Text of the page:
Alan Titchmarsh health: Star in ‘absolute agony’ with ‘frightening’ condition – symptoms

Alan Titchmarsh shows off his cyclamen hederifolium plants

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Often recognised as the nations favourite gardener, Alan ended up being airlifted to hospital and rushed into surgery when he started to suffer from chest pains. With a family history of heart disease, the outlook for the star looked bleak. Alan himself described the pain as so bad, that at one point he was hoping for relief, even if that meant death.

Speaking about the ordeal the presenter said: “I hoped I wasn’t going to die, and I was hanging on in there, but the pain was so acute at one point I thought it might be a blessed relief.”

The star, who is reluctant to ever hang up his spade, initially thought that the pain was indigestion, and waited for it to ease, however this did not happen.

“At first, I thought it was indigestion as I know that can give you chest pains, but it didn’t wear off.

“I didn’t know what was wrong and although I didn’t think it was a heart attack, because the pain wasn’t going down my arm, it was frightening,” Alan explained to The Sunday Post.

The star elaborated to say that by the time the emergency services had arrived, he was in “absolute agony”.

It was “every bit as agonising as a heart attack”, he explained.

Alan was taken to the nearest hospital on the Isle of Wight where he lives with his wife Alison, and from there he was airlifted to Portsmouth’s Queen Alexandra Hospital for further treatment.

“The thing is, the men in my family have had a tendency to die from heart disease at a relatively young age,” Alan previously admitted.

“My dad, for instance, died suddenly in 1986 from a heart attack, aged just 62.”

Despite a terrifying family history and initially suspecting a heart attack, Alan was formally diagnosed with gallstones, and had to have surgery to remove his gallbladder.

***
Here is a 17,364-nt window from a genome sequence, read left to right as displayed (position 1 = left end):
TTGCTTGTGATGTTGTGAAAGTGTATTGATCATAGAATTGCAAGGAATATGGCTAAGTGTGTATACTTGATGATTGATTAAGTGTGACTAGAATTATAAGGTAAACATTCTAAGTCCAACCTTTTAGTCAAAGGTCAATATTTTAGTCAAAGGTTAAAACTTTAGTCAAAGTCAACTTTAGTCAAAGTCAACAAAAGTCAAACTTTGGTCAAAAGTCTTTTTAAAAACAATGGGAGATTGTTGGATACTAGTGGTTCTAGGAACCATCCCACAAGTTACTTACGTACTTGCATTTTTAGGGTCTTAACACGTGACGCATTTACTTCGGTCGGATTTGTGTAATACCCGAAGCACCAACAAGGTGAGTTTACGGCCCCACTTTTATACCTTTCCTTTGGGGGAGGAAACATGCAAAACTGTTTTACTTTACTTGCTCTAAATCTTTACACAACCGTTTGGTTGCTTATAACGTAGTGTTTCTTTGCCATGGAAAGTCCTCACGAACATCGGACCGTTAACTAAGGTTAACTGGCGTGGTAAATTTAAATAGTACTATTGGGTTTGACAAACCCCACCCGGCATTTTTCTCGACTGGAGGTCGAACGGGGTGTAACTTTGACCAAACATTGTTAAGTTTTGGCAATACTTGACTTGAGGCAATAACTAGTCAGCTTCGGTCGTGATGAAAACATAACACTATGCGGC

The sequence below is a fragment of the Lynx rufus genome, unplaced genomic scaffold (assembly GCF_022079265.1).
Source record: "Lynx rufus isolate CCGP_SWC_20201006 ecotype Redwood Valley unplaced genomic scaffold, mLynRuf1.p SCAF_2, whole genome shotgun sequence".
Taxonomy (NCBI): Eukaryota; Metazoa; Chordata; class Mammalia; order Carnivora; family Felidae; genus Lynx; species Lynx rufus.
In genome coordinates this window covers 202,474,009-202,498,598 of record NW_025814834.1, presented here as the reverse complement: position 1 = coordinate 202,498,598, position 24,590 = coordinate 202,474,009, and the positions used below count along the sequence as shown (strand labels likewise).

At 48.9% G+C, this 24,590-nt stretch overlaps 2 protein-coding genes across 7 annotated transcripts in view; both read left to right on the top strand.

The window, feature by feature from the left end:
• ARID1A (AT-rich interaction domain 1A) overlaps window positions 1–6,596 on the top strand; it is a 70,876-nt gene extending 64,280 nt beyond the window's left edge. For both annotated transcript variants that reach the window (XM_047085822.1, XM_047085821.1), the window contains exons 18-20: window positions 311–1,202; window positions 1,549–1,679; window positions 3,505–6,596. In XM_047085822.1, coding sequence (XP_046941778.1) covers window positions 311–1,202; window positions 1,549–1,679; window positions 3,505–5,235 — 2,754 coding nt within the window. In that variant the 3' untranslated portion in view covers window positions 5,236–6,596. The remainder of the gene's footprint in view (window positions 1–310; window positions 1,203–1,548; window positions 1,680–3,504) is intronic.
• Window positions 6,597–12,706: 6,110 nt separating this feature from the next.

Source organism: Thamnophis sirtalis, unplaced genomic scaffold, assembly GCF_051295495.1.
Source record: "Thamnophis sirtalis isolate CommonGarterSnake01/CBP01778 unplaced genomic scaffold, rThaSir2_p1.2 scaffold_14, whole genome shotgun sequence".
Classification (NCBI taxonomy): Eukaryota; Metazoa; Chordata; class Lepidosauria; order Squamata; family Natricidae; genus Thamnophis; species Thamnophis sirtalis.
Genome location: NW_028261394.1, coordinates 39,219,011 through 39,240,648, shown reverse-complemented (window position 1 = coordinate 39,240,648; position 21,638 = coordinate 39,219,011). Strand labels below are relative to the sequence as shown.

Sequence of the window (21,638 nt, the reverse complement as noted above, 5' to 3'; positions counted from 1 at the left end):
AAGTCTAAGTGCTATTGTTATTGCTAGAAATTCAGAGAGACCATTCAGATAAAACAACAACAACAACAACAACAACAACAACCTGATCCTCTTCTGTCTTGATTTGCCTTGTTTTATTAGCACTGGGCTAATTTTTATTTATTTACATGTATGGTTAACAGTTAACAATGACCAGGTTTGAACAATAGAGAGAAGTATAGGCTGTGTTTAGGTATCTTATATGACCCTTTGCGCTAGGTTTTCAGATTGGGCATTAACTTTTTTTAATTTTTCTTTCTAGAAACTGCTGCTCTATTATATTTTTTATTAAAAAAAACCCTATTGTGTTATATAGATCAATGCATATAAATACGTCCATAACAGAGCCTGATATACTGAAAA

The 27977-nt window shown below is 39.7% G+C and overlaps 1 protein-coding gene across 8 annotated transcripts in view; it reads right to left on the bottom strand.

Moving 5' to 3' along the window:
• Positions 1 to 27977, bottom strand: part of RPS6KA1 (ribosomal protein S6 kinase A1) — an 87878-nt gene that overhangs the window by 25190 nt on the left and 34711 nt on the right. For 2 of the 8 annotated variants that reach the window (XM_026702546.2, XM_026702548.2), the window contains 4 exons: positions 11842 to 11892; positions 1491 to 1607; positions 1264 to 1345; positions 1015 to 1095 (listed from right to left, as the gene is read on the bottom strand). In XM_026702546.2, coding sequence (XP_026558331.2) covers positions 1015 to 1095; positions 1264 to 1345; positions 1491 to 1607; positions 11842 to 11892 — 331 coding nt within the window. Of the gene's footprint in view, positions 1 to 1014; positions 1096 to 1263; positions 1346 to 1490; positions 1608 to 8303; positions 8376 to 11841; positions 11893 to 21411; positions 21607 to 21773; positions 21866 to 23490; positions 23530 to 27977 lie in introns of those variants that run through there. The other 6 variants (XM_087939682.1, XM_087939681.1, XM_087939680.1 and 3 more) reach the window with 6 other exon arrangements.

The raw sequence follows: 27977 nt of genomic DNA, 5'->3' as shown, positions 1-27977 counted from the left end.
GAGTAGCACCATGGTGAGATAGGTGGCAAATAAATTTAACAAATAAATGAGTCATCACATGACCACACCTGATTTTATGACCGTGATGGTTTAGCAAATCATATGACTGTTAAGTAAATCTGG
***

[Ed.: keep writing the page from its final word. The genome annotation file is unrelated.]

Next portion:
Gallstones are small stones that are usually made up of cholesterol, the NHS explains.

Although not usually dangerous, if a gallstone becomes trapped in an opening duct inside the gallbladder it can trigger a sudden and intense pain in your tummy.

The NHS continues to say that some people with gallstones can also develop complications, such as inflammation of the gallbladder (cholecystitis).

This can cause:

  • Persistent pain
  • Yellowing of the skin and eyes (jaundice)
  • A high temperature.

In these severe cases, surgery is needed to remove the gallbladder, in a procedure that is formally known as a laparoscopic cholecystectomy.

After his ordeal Alan started to take statins in an attempt to lower his cholesterol levels. With the sad death of his father in the back of his mind, Alan knew that he wanted to outlive him.

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A post shared by Alan Titchmarsh MBE (@alantitchmarshmbe)

The star said: “Outliving my dad has made me think about things.

“The truth of the matter is that I’ve decided to ease up a bit, and pace myself.”

Luckily for Alan, gallstones are easily treated, with death extremely rare in the UK. But high cholesterol on the other hand, can lead to life-threatening conditions.

The NHS explains that too much cholesterol can block your blood vessels, making you more likely to have heart problems or a stroke. Simple lifestyle habits such as eating healthily and exercising can minimise this risk.

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